Interferences. To check for possible interferences by non-specific agglutinators resisting the preliminary pepsin treatment, we tested the agglutinating activity of 49 patients' sera on digoxin-BSA-latex, the agglutinating mixture being replaced by the buffer usually used to dilute the anti-digoxin IgG and RF. The CV for the mean concentration of non-agglutinated particles was 1.7%. We also tested for possible non-specific inhibitory effects on the agglutination produced by the mixture of anti-digoxin IgG and RF using 11 other different patient's sera which were devoid of digoxin. The CV for the mean peak height was 3.7%.
Recovery. Digoxin was added to 100 sera in increasing amounts to produce 10 concentration levels ranging from 0.6 μg/L to 5.8 μg/L (Table 1). The correlation between the PACIA results and the known values was r=0.989 (y=0.07+1.03 x).
Correlation with RIA. One hundred and nine sera were assayed in duplicate by PACIA and the means of the two results were used for corelation with RIA (FIG. 3). The coefficient for values between 0 and 5.7 μg/L was r=0.943 (PACIA results=0.37+0.68 RIA results).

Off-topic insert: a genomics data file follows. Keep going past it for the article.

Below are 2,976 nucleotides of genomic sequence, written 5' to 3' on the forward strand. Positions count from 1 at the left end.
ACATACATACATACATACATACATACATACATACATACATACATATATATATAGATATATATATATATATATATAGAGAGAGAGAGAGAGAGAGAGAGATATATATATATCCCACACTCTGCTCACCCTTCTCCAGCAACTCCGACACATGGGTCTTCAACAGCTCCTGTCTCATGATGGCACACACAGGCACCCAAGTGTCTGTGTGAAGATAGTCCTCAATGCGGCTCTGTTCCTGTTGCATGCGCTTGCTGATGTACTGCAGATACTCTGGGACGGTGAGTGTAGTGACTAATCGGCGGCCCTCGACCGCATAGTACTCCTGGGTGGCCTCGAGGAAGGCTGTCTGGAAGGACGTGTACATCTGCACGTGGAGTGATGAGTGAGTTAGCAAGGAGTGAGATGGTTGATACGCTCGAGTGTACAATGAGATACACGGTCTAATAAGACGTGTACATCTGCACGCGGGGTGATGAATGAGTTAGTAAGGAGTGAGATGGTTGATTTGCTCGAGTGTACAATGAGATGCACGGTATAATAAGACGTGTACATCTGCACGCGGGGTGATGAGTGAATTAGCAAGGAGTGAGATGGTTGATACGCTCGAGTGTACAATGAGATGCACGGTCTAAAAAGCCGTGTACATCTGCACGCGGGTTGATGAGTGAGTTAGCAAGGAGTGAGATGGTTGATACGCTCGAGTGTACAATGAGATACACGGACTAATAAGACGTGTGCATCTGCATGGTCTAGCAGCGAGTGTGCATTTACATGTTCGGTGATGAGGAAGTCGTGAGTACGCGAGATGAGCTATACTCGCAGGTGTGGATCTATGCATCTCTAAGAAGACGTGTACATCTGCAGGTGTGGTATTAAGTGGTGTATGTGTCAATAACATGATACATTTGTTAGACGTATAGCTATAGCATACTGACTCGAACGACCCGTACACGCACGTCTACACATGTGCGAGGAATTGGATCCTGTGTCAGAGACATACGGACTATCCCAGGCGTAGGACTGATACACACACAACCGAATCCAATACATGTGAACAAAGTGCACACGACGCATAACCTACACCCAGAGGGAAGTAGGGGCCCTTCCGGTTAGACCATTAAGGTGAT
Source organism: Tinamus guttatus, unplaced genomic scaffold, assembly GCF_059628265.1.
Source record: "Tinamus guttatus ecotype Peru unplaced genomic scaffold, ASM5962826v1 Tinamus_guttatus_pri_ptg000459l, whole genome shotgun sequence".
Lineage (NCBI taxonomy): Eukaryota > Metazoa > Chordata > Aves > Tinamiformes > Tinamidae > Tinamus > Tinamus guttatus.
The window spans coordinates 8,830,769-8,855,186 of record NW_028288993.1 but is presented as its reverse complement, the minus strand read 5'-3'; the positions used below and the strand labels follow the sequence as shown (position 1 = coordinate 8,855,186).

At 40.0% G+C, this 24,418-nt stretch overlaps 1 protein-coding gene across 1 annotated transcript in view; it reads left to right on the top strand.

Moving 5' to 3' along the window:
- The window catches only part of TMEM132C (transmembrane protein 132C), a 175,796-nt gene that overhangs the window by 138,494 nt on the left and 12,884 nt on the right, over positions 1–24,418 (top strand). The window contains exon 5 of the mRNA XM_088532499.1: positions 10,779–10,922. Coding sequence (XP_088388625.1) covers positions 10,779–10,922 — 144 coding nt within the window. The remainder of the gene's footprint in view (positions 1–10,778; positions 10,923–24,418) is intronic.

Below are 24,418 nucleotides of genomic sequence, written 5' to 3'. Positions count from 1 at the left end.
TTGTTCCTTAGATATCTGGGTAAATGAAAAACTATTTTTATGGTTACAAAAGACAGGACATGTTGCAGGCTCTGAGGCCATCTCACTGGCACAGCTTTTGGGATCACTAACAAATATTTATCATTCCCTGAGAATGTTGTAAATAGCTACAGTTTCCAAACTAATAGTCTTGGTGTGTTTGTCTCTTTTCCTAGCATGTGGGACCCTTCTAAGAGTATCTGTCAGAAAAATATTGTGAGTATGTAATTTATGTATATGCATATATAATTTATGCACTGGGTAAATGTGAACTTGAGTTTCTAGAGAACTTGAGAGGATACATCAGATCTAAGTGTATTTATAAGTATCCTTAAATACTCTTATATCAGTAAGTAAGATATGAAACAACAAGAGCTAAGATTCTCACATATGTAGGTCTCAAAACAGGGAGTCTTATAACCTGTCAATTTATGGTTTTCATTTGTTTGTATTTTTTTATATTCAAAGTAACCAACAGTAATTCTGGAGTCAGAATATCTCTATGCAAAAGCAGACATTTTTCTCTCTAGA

Precision. The intra- and interassay precisions were studied using samples with concentrations covering most of the range of the therapeutic values (Table 2). Maximal intra-assay and interassay CV were 12.5% and 8.9%, respectively. The relatively high intra-assay CV can be explained for one series of assays by drift. For example, the results obtained for the sample spiked with 1.10 μg/L (CV=10.9) increased linearly with time from 0.93 μg/L to 1.30 μg/L. However, in other series the drift was less evident and the imprecision was caused by a few assays only; for example, in the 1.25 μg/L sera (CV=12.0), three results were 1.60 μg/L, 1.60 μg/L and 1.55 μg/L.
TABLE 1______________________________________Recovery of digoxin by PACIAAdded Recovered Recovery(μg/L) (μg/L ± SD) (% + SD)______________________________________0.60 0.615 ± 0.059 102.5 ± 9.81.13 1.151 ± 0.068 101.8 ± 6.01.75 1.736 ± 0.159 99.2 ± 9.10.70 0.810 ± 0.092 115.7 ± 13.11.42 1.423 ± 0.173 100.2 ± 12.21.95 1.928 ± 0.102 98.9 ± 5.22.90 2.968 ± 0.289 102.3 ± 10.03.80 3.937 ± 0.326 103.6 ± 8.65.20 4.768 ± 0.304 91.7 ± 5.85.80 5.788 ± 0.259 99.8 ± 4.5______________________________________
The starting solutions of digoxin were prepared in a pool of normal sera and 1 vol was added to 9 vol of each of the various sera to be tested. The recovery was calculated on 10 different sera for each concentration of digoxin. The first three groups were made with the same 10 sera, whereas the seven other groups were made with different sera.
TABLE 2______________________________________Precision of the determination of digoxin by PACIAMean Meanconcentration Intra-assay CVa concentration Interassay CVb(g/L ± SD) (%) (g/L ± SD) (%)______________________________________0.96 ± 0.12 12.5 0.75 ± 0.06 8.41.10 ± 0.12 10.9 1.49 ± 0.13 8.91.25 ± 0.15 12.0 2.92 ± 0.17 5.82.97 ± 0.13 4.4______________________________________ a Twenty assays repeated within a day with one calibration curve. b Assay repeated during 20 days with the same latex preparation. Ser were spiked with digoxin.